The intermediate 2-(2'-iodoheptadecafluoroundecyloxyethoxy)ethanol is prepared by the reaction of allyloxyethoxyethanol and a mixture of 5% C6 F13 I; 85% C8 F17 I and 10% C10 F21 I using the procedure of Example 1.
A mixture of 61.5 g. of n-C8 F17 CH2 CHICH2 OCH(CH3)CH2 OH, 6.1 g. 5% palladium on charcoal, 225 ml. of absolute ethanol and 13.8 g. of powdered, anhydrous potassium carbonate is hydrogenated at 50 psi on a Parr shaker. The solids are removed by filtration and the filtrate evaporated. The residue is dissolved in methylene chloride. The organic solution is washed with water, dried and stripped at reduced pressure to isolate the product. The reaction is repeated. The combined products amount to 88.9 g. Distillation gives six fractions as follows:
______________________________________Fraction Boiling Point (° C) Pressure (mm Hg) Weight (g)______________________________________1 120-125 7.5 0.72 125-130 7.5 7.23 130-132 7.5 16.14 132-134 7.5 35.45 134 7.5 20.26 134-121 7.5-5 4.6______________________________________
Analysis by gas chromatography shows: Fraction 3 contains 8.7% of the C6 F13 -alcohol, 82.6% C8 F17 -alcohol and 1.4% C10 F21 -alcohol. Fraction 4 contains 1.9% of the C6 F13 -alcohol, 90.1% C8 F17 -alcohol and 2.4% C10 F21 -alcohol. Fraction 5 contains 1.5% C6 F13 -alcohol, 87.1% C8 F17 -alcohol and 7.2% C10 F21 -alcohol. Other related alcohols are present in these fractions.
The intermediate C8 F17 CH2 CHICH2 OCH(CH3)CH2 OH is obtained as follows: One hundred eleven grams of a mixture of about 5% C6 F13 I, 85% C8 F17 I and 10% C10 F21 I, 23.2 g. of 2-allyloxy-1-propanol (D. Swern et al, J. Am. Chem. Soc., 71, 1152 (1949)) and 0.3 g. of azobisisobutryonitrile (ABN) are heated under nitrogen at 70° for 4 hr. An additional 0.15 g. of catalyst is added and the mixture heated overnight. The unreacted materials (47 g.) are removed by distillation at reduced pressure leaving 86.3 g. of adduct. The unreacted materials are re-reacted with 0.11 g. of catalyst and yielded 36.6 g. of additional adduct, total 122.9 g. Anal. %I Calcd 19.2. Found: 20.5.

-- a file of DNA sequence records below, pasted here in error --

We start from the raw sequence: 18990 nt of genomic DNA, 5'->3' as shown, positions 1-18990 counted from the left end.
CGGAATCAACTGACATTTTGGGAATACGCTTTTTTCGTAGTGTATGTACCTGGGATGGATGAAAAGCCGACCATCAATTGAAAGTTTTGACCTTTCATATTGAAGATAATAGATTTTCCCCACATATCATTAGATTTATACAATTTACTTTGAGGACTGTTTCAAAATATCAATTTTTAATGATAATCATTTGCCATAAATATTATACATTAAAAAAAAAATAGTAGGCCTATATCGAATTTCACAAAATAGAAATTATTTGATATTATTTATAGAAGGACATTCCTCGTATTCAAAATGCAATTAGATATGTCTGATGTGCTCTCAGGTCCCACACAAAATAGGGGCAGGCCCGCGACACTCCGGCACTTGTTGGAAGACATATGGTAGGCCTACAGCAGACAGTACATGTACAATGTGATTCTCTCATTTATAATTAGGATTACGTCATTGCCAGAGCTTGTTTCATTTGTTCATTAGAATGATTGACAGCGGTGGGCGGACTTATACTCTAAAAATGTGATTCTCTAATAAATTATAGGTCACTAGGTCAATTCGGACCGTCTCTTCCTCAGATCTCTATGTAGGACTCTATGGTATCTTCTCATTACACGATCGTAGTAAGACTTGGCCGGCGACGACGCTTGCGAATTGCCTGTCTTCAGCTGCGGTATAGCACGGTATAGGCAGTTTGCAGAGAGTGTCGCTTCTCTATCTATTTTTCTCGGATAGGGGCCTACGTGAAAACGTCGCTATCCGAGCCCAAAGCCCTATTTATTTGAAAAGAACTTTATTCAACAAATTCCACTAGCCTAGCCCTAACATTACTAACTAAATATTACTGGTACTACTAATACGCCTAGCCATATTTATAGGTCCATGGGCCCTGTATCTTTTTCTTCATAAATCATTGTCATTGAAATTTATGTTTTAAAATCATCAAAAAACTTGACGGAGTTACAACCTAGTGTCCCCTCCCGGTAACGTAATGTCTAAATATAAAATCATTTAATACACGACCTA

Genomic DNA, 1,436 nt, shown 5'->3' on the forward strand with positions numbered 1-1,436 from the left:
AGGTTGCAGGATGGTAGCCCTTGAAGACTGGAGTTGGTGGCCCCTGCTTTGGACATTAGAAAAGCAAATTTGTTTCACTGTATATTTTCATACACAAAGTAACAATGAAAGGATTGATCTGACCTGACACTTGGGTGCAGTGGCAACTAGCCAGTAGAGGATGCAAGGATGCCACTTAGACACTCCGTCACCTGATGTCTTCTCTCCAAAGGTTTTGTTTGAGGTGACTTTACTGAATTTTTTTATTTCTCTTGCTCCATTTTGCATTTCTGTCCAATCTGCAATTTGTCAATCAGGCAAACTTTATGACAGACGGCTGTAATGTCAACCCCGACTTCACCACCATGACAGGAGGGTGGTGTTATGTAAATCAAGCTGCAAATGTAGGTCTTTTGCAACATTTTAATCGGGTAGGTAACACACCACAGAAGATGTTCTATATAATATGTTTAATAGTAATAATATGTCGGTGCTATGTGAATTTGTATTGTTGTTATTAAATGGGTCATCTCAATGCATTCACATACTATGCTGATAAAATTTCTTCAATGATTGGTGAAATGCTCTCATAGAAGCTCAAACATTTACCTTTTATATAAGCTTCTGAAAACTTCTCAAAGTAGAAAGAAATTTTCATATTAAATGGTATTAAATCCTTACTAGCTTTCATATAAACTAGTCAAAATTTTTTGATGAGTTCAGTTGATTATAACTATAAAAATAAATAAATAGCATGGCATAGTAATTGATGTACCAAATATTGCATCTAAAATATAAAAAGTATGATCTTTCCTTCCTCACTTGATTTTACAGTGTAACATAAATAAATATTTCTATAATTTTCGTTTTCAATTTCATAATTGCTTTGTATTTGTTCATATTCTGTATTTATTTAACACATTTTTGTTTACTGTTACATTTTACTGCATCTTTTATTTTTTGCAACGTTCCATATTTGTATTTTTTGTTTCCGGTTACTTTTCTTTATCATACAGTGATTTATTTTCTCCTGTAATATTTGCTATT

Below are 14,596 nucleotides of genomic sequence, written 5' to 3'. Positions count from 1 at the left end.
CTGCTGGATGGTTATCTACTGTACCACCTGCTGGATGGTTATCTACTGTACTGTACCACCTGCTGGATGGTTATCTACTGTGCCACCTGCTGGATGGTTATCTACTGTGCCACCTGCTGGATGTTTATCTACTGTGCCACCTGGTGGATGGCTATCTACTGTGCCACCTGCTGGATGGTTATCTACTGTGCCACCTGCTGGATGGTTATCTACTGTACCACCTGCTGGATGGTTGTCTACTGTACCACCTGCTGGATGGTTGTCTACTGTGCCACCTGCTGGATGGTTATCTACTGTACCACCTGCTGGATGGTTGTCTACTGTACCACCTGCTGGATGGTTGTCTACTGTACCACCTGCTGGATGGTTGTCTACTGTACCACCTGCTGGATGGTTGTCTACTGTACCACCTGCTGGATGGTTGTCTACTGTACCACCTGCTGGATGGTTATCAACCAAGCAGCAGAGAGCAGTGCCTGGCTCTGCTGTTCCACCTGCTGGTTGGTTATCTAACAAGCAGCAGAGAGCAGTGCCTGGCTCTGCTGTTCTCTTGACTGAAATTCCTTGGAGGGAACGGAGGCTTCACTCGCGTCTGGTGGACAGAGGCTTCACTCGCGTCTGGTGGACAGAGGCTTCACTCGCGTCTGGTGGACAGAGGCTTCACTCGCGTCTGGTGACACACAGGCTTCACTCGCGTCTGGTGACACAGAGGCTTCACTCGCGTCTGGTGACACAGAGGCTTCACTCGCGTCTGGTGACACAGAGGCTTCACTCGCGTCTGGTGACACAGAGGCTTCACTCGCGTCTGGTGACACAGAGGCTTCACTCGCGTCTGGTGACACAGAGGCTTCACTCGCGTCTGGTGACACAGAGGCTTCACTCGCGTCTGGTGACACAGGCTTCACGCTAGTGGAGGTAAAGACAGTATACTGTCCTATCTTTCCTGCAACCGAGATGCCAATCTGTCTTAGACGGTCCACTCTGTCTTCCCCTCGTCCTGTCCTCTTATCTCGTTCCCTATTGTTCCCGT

The following are placed in a 500 ml. three-neck flask: benzene (150 g.), heptadecafluoroundecyloxyethyl alcohol (prepared according to Example 1) (104 g., 0.2 moles), acrylic acid (18 g., 0.25 moles), p-toluenesulfonic acid (1.5 g.) and phenothiazone (1.0 g.). The flask is equipped with a short Vigreux column wrapped with heating tape and a Dean Stark trap with condenser. The mixture is heated to 84° C. and stirred for 6 hours while collecting the water of reaction. An additional 6 g. (0.08 moles) of acrylic acid is added and the mixture heated for two more hours. Benzene is distilled off until the temperature reaches about 93° C. and the remainder of the solvent removed on a flash evaporator. The ester is dissolved in methylene chloride and the solution washed first with 10% sodium hydroxide, then with water, and dried over magnesium sulfate. The drying agent is filtered off, and the methylene chloride evaporated. The yield of crude material is 111 g. Distillation at 97°-100° C./0.3-0.4 mm gives 97.3 g. (0.17 moles, 85%) of purified product.
The following are placed in a 1-liter flask: Heptadecafluoroundecyloxyethanol (Example 1), containing about 10% of material in which Rf =C6 F13 and C10 F21 (391 g., 0.75 moles), methyl methacrylate (300 g., 3.0 moles), phenothiazine (7.5 g.) and sulfuric acid (10 g.). The flask is equipped with a magnetic stirrer and a 30 cm. column packed with glass Raschig rings. The mixture is stirred and distilled slowly while keeping the still head temperature at 65° C. or lower. After about five hours this is generally no longer possible, and the still head temperature is allowed to rise slowly to 90° C. The reaction mixture is distilled at 70 mm. to remove exces methyl methacrylate and then at 0.3 mm. to give 391 g. (91%) of crude product. Redistillation gives 348 g. of ester boiling at 90°-92° C./0.2 mm. pressure and having nD 25 1.3565. Vapor phase chromatography shows the product to be 98% pure methacrylate.
The following are placed in a 250 ml. flask: Pentadecafluorodecyloxyethanol (See Example 2) (47.2 g., 0.1 mole), methyl methacrylate (40 g., 0.4 mole), phenothiazine (1 g.), and sulfuric acid (1.5 g.). The flask is equipped with a magnetic stirrer and a 25 cm. column packed with glass Raschig rings. The mixture is stirred and distilled slowly through the column until the still head temperature reaches 100° C. This generally requires about four hours. The excess methyl methacrylate is removed at water aspirator pressure and the residue distilled rapidly at vacuum pump pressure to give 36.5 g. (68%) of crude product. Redistillation at 0.2 mm. pressure gives 31.3 g. (58%) of purified material boiling at 96°-99° C. and having nD 25 1.3619.